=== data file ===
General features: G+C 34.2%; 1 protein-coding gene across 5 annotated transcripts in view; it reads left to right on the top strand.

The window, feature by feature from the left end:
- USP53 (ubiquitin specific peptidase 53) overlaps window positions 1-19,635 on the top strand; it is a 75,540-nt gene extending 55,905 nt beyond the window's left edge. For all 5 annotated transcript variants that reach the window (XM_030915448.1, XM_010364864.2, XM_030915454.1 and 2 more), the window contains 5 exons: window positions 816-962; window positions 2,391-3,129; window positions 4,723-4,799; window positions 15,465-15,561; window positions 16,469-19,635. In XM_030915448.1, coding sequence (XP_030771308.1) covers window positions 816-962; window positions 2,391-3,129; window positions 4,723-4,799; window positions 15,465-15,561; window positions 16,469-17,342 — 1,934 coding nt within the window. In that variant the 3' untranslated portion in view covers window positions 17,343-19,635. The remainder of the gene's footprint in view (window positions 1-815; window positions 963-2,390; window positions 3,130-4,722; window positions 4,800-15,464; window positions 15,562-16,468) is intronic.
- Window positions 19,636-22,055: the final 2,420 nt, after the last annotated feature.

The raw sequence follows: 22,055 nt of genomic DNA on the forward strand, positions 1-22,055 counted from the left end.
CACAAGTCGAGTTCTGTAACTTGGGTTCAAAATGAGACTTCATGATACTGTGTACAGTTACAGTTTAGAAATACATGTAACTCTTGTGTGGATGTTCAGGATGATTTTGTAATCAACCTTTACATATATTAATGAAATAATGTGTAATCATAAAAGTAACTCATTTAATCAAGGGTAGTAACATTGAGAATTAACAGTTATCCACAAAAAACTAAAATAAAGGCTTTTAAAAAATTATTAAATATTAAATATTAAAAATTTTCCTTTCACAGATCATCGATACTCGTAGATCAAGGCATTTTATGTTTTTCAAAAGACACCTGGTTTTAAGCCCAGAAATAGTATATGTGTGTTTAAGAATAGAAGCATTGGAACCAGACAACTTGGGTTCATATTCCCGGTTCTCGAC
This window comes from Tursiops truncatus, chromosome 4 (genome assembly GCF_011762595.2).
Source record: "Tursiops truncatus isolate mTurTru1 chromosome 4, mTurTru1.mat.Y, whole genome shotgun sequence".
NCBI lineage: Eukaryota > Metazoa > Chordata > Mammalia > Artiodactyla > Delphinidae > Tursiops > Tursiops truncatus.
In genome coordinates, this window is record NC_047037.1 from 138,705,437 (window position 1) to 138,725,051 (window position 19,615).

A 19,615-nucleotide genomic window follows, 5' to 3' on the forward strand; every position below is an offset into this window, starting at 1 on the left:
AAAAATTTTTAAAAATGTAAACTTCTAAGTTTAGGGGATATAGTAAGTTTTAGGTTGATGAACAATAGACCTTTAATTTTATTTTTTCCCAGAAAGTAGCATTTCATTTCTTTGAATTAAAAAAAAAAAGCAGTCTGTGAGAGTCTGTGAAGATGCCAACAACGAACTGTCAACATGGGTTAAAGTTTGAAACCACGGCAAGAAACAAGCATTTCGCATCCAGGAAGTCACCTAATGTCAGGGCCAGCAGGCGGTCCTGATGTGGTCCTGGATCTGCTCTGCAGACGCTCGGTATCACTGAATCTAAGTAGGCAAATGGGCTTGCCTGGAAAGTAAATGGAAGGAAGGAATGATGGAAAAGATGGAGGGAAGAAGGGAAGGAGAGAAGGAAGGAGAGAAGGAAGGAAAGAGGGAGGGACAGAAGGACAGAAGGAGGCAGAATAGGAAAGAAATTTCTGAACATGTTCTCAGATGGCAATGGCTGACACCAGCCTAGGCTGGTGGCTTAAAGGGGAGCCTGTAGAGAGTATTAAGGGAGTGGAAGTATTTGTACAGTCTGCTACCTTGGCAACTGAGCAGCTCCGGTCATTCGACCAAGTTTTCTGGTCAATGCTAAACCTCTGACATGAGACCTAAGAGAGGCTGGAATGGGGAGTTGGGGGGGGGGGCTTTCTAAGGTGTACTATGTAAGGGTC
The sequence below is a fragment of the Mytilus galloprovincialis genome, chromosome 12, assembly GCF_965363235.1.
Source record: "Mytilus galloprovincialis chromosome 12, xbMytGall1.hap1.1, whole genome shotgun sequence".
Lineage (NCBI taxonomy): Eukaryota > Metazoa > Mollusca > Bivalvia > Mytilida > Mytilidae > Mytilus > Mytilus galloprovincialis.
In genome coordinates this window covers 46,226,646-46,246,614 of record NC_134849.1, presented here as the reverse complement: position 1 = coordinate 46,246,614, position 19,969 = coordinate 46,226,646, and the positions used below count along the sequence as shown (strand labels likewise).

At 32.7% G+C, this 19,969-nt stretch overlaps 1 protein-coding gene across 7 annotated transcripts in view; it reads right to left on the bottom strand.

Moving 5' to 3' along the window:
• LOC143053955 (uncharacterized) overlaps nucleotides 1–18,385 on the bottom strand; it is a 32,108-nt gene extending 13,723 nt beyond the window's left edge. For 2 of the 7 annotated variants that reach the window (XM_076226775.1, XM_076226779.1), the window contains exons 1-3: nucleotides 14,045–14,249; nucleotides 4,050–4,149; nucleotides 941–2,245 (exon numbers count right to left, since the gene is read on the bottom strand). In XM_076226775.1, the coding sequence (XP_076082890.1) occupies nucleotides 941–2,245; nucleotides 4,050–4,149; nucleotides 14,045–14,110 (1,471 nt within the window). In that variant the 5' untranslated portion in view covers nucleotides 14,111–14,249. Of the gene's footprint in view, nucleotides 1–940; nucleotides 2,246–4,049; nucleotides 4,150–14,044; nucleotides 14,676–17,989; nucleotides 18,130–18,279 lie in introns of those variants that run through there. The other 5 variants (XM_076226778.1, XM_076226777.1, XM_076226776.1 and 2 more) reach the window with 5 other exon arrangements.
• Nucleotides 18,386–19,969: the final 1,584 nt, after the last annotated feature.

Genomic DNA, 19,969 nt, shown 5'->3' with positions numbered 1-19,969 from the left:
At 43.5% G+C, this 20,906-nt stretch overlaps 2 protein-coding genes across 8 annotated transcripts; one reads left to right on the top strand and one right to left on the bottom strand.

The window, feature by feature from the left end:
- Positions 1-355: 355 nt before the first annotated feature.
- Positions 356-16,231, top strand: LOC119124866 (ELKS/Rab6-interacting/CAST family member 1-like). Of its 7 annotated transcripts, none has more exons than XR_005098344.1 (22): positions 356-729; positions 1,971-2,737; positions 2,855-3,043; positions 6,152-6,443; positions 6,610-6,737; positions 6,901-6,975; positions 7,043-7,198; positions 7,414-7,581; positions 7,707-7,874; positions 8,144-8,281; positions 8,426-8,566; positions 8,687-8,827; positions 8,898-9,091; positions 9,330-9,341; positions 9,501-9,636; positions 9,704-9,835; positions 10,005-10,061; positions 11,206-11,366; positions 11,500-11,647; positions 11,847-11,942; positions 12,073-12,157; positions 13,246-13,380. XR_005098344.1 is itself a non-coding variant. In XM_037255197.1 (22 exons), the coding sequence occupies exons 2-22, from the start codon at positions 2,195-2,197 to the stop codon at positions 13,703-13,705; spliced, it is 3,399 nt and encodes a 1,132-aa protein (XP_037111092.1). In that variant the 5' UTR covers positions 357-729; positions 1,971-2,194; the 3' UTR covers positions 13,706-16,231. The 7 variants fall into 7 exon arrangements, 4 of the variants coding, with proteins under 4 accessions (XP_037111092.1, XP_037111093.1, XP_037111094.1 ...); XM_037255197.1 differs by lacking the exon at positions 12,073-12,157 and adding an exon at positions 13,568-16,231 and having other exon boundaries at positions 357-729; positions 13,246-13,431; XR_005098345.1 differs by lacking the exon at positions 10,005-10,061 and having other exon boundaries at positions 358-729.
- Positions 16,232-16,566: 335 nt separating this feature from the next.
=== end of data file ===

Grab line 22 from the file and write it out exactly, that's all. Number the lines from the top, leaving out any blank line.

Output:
At 43.5% G+C, this 20,906-nt stretch overlaps 2 protein-coding genes across 8 annotated transcripts; one reads left to right on the top strand and one right to left on the bottom strand.